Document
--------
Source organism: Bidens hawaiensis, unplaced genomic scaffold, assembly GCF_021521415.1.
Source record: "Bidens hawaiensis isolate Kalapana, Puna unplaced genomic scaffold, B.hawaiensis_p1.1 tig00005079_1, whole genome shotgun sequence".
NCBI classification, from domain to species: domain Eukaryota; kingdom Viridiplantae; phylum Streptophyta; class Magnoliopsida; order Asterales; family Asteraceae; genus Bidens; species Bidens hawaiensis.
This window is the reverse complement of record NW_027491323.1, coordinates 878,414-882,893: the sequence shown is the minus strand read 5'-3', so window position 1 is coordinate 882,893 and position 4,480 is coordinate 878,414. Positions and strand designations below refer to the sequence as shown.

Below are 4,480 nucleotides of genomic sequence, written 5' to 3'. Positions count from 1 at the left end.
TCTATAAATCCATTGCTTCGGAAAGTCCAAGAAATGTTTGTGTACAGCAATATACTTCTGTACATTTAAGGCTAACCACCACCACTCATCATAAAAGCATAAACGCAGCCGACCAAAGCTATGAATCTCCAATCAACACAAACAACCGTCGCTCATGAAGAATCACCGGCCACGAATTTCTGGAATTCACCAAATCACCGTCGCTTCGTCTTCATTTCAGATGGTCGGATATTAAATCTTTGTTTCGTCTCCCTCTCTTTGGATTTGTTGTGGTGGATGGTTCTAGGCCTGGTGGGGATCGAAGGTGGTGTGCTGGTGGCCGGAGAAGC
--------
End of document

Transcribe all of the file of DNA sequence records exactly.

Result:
Source organism: Bidens hawaiensis, unplaced genomic scaffold, assembly GCF_021521415.1.
Source record: "Bidens hawaiensis isolate Kalapana, Puna unplaced genomic scaffold, B.hawaiensis_p1.1 tig00005079_1, whole genome shotgun sequence".
NCBI classification, from domain to species: domain Eukaryota; kingdom Viridiplantae; phylum Streptophyta; class Magnoliopsida; order Asterales; family Asteraceae; genus Bidens; species Bidens hawaiensis.
This window is the reverse complement of record NW_027491323.1, coordinates 878,414-882,893: the sequence shown is the minus strand read 5'-3', so window position 1 is coordinate 882,893 and position 4,480 is coordinate 878,414. Positions and strand designations below refer to the sequence as shown.

Below are 4,480 nucleotides of genomic sequence, written 5' to 3'. Positions count from 1 at the left end.
TCTATAAATCCATTGCTTCGGAAAGTCCAAGAAATGTTTGTGTACAGCAATATACTTCTGTACATTTAAGGCTAACCACCACCACTCATCATAAAAGCATAAACGCAGCCGACCAAAGCTATGAATCTCCAATCAACACAAACAACCGTCGCTCATGAAGAATCACCGGCCACGAATTTCTGGAATTCACCAAATCACCGTCGCTTCGTCTTCATTTCAGATGGTCGGATATTAAATCTTTGTTTCGTCTCCCTCTCTTTGGATTTGTTGTGGTGGATGGTTCTAGGCCTGGTGGGGATCGAAGGTGGTGTGCTGGTGGCCGGAGAAGC